House showdown set over IRS targeting of conservative groups
WASHINGTON -- The ousted top official of the Internal Revenue Service will appear before a House committee Friday morning, his first public appearance since controversy erupted last week over how the agency mishandled applications for tax-exempt status for conservative advocacy groups.
Steven T. Miller, who resigned as acting commissioner Wednesday, is to testify at a hearing of the House Ways and Means Committee beginning at 9 a.m. Also on the witness list is J. Russell George, the treasury inspector general for tax administration who released a report this week detailing how employees in a Cincinnati field office inappropriately flagged conservative groups applying for nonprofit status and subjected them to extensive questioning and lengthy processing delays.
The report pointed to lax management and confusion over laws regulating the political activity of such groups. Miller, in an op-ed published this week in USA Today before his resignation, said that the mistakes “were in no way due to any political or partisan motivation.”
The assurances did little to quell critics, particularly as it became clear that Miller had not disclosed the problems to Congress in letters and testimony despite being briefed on it.
“This Committee wants the facts, and the American people deserve answers to why they were targeted on the basis of their political beliefs,” House Ways and Means Committee Chairman Dave Camp (R-Mich.) said Wednesday in response to Miller’s resignation. “The IRS has demonstrated a culture of cover-up and has failed time and time again to be completely open and honest with the American people. This investigation will continue so Congress can ensure that no taxpayer is unfairly targeted.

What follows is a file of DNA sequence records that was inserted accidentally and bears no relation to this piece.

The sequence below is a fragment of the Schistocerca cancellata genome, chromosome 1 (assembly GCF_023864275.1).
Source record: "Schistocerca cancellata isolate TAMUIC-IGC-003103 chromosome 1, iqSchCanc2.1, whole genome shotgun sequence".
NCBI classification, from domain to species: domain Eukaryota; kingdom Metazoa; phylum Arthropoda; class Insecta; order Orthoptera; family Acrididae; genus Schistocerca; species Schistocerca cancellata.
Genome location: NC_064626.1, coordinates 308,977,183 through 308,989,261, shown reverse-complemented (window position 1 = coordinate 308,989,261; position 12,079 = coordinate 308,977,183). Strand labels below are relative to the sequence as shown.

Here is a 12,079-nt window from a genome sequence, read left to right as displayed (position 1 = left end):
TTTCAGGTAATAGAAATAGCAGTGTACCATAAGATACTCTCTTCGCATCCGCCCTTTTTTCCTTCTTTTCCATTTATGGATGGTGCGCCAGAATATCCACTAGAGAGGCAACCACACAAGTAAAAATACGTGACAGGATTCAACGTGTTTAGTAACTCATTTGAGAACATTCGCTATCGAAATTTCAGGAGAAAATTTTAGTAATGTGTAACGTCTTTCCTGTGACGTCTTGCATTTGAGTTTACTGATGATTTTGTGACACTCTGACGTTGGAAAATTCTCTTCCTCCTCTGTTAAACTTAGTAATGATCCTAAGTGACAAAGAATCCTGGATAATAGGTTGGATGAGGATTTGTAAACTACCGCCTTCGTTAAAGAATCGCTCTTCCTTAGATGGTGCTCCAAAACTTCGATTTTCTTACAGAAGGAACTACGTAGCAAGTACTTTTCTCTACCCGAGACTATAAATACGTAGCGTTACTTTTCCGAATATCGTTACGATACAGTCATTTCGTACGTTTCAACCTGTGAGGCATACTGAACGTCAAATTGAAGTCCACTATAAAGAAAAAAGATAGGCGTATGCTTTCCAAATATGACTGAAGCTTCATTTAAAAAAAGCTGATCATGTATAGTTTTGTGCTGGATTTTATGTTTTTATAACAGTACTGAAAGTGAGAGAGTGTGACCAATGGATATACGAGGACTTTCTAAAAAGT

“The Committee and the American people deserve honest answers from Mr. Miller at our hearing this Friday,” he added.
The congressional scrutiny will continue next week, with both the Senate Finance Committee and the House Oversight Committee set to hold their own hearings on the issue.
On Thursday, President Obama named Daniel Werfel, a senior budget official in the Office of Management and Budget, to the post of acting IRS commissioner. He will start at the post Wednesday.
A second IRS official, Joseph Grant, also announced he would step down over the scandal. Grant, who leads the division overseeing tax-exempt and government entities, will leave the agency in June, officials said.
Some of the key figures who will testify or are likely be the focus of testimony are:
J. Russell George, the treasury inspector general for tax administration. George’s office prepared the May 14 report that detailed the IRS’ inappropriate reviews of some conservative groups’ applications for tax-exempt status.
President George W. Bush appointed George to the post in 2004. George, an attorney from New York, also held various posts in the George H.W. Bush administration.
Lois Lerner, the director of the exempt organizations division of the IRS. On May 10, Lerner became the first IRS official to publicly acknowledge that the agency had been improperly targeting conservative groups.
Lerner, who has been at the IRS since 2001, was promoted to her current post in 2006. Before starting work at the IRS, she was a general counsel at the Federal Election Commission.
Douglas Shulman, a former IRS commissioner who was appointed by President George W. Bush. He testified to Congress in a hearing on March 22, 2012, that there was “absolutely no targeting” of conservative groups seeking tax-exempt status. The IRS has not said when Shulman learned of the targeting.
Shulman’s six-year tenure as commissioner ended in November. Before he was appointed commissioner, Shulman worked as a private-sector regulator of U.S. securities firms.
Steven T. Miller, the acting IRS commissioner since November who announced his resignation Wednesday at the request of Treasury Secretary Jacob Lew. Miller will remain with the agency until early June to aid a smooth transition.
Before starting at the IRS as a tax lawyer, Miller was a congressional staffer and also worked in private practice.
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